THE murder-mystery always lets you down. It's a genre that compels you to piece together the clues, then leaves you with a sense of emptiness the moment the detective solves the puzzle. The answer to the riddle is as meaningless as a completed sudoku puzzle. Rope has the distinction of revealing the murderers from the start; the thrill of the play is to see whether his two pukka Oxford undergraduates will get away with it. Audaciously, they have invited friends and relatives of the victim to a party around the chest containing his corpse.

7 June 2012 The Guardian

Little Shop of Horrors

BY Howard Ashman and Alan Menken. A Pitlochry Festival Theatre review

SEYMOUR the florist has a lot in common with Macbeth. Like Shakespeare's antihero, the misfit at the centre of Little Shop of Horrors gets his first break through his own skill and resourcefulness. Where Macbeth wins favour by his bravery on the battlefield, Seymour puts Mushnik's flower shop on the map with his cultivation of a previously unseen variety of plant.


1 November 2011 Northings

Whisky Galore

By Shona McKee McNeil and Ian Hammond Brown. A Pitlochry Festival Theatre review.

IT'S strange enough that one of Scotland's most highly attended theatres is in one of the country's smallest towns. What's even stranger is that Pitlochry Festival Theatre now appears to be repeating its summer success in the autumn. For the first time, the theatre in the hills has staged a production immediately after the end of its regular repertoire season and, even on a damp Monday night with Halloween parties for competition, there's a sizeable audience turning up for the pleasure.


28 June 2011 Northings

Henceforward . . .

By Alan Ayckbourn. A Pitlochry Festival Theatre review.

THE PIVOTAL scene in My Fair Lady, the centrepiece of this year's Pitlochry programme, is the one in which Eliza Doolittle, a former flower girl, passes herself off as an elegant lady at a grand social gathering. Playing in the same season, Alan Ayckbourn's 1987 play Henceforward . . . revolves around a similar transformation. In this case, it is a life-like robot passing herself off as a middle-aged man's fiancŽe during a meeting to discuss the custody of his daughter.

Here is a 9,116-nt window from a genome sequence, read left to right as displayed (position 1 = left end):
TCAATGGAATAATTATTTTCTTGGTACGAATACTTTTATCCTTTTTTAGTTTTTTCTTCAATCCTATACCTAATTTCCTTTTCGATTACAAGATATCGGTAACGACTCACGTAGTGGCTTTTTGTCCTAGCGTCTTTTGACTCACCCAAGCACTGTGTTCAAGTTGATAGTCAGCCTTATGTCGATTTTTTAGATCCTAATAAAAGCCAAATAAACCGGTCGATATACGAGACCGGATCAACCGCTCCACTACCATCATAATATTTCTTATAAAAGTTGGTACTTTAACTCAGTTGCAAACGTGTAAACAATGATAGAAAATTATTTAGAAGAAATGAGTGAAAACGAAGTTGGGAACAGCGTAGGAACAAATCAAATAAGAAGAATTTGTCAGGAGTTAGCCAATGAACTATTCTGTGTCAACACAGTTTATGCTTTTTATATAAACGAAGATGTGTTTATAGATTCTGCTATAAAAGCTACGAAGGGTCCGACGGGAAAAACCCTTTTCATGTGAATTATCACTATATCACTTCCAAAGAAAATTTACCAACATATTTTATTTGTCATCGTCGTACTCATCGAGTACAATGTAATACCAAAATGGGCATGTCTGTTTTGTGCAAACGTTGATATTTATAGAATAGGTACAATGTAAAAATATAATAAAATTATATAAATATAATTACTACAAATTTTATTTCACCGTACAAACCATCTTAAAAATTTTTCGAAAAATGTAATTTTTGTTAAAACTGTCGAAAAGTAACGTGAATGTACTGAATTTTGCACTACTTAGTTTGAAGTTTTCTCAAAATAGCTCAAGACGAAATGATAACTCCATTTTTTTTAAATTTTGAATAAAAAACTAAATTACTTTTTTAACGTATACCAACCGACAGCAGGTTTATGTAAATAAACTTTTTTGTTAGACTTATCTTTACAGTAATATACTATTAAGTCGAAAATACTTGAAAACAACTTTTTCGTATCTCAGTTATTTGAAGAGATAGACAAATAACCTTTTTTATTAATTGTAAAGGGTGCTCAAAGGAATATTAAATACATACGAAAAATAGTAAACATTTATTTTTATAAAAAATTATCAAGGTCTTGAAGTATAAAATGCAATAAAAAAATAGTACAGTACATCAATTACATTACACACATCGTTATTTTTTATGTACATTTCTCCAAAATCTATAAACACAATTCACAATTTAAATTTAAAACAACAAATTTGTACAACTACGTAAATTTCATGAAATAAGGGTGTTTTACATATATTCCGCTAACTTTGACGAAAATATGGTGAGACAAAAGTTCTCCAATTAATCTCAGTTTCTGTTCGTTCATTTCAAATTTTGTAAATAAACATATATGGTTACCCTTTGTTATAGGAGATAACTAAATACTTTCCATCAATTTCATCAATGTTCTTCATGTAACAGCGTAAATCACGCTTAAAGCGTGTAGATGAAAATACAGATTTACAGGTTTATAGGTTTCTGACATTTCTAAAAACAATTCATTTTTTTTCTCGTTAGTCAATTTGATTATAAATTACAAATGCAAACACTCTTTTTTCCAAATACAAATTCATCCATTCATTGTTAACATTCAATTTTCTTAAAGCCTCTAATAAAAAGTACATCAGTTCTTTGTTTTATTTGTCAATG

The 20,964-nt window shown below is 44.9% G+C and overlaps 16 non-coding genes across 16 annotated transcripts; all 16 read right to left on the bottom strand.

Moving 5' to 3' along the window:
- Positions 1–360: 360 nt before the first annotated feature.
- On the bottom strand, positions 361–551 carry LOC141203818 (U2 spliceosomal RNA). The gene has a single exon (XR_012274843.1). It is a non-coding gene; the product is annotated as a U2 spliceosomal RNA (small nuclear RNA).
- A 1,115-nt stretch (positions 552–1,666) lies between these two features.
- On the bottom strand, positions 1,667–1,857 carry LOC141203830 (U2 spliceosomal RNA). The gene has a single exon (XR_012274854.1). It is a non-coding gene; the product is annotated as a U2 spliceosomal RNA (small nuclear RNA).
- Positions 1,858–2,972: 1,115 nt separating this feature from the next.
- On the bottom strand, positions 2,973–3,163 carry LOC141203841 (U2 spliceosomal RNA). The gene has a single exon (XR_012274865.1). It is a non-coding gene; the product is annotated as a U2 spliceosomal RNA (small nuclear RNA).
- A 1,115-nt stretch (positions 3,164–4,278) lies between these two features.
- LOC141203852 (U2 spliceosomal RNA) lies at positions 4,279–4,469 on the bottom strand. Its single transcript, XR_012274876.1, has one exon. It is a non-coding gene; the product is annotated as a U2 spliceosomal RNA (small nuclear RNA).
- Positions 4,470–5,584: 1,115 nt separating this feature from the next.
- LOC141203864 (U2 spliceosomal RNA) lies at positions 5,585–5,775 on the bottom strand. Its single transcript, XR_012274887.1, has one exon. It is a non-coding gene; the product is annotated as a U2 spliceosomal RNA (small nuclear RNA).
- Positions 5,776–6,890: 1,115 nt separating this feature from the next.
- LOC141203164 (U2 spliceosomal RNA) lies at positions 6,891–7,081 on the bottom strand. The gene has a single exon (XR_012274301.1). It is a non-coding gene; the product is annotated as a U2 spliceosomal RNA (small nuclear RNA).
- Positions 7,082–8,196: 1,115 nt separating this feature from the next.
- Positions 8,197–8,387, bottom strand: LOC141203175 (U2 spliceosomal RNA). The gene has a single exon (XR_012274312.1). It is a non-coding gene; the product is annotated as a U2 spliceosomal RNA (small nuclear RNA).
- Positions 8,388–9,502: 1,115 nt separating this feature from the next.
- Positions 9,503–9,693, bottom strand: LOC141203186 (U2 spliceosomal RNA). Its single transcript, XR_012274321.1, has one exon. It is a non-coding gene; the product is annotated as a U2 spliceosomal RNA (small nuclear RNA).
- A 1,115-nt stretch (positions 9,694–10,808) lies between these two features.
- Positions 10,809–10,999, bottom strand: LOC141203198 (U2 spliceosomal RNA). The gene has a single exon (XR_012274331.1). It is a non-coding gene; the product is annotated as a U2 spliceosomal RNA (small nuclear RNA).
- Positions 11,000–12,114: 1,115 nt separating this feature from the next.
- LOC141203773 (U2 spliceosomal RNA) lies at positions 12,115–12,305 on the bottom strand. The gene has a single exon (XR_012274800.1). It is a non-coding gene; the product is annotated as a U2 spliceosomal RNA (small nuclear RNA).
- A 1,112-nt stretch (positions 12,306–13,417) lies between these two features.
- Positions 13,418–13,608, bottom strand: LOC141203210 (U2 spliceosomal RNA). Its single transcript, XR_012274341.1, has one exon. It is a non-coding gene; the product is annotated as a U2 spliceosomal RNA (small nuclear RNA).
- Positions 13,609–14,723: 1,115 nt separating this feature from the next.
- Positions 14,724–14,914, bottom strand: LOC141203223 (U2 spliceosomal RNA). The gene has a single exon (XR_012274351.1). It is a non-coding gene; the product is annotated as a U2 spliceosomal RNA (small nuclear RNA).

28 June 2011 Northings

My Fair Lady

By Lerner and Loewe. A Pitlochry Festival Theatre review.

ALTHOUGH IT has clocked up 60 years of crowd-pleasing entertainment, Pitlochry Festival Theatre is a relative newcomer to the musical. This is surprising. Not only do big-hearted shows such as 20092 s Whisky Galore  a Musical! go down tremendously well with audiences holidaying in Perthshire, but also the company makes such a splendid job of them. You d think they d been doing them since the day John Stewart erected his tent at Knockendarroch in 1951.

24 June 2011 The Guardian

My Fair Lady

By Lerner and Loewe. A Pitlochry Festival Theatre review.

INTRODUCING the Pitlochry festival theatre's 60th anniversary gala night, Joss Ackland began by telling the audience about his time as an actor in the first company of 1951. He claimed that this Perthshire town on the edge of the Highlands is the most romantic place on Earth – and, to prove it, listed the children he conceived here.

14 September 2010 The Guardian

An Ideal Husband

By Oscar Wilde. A Pitlochry Festival Theatre review.

FOR today's audiences, the actions of Sir Robert Chiltern in Oscar Wilde's comedy of political intrigue seem romantic. Like more than one of our own leaders, he has a skeleton in his closet. His secret is that he made his fortune by what we now call insider trading: tipping off an investor about the government's plans for the Suez canal. Chiltern's prevarication when he is blackmailed by the manipulative Mrs Cheveley is a trait we recognise. Quite unrecognisable, however, is his decision to retire from public life even after he has successfully kept the secret quiet. Who today would show such scruples?


27 July 2010 The Guardian

Bus Stop

By William Inge. A Pitlochry Festival Theatre review.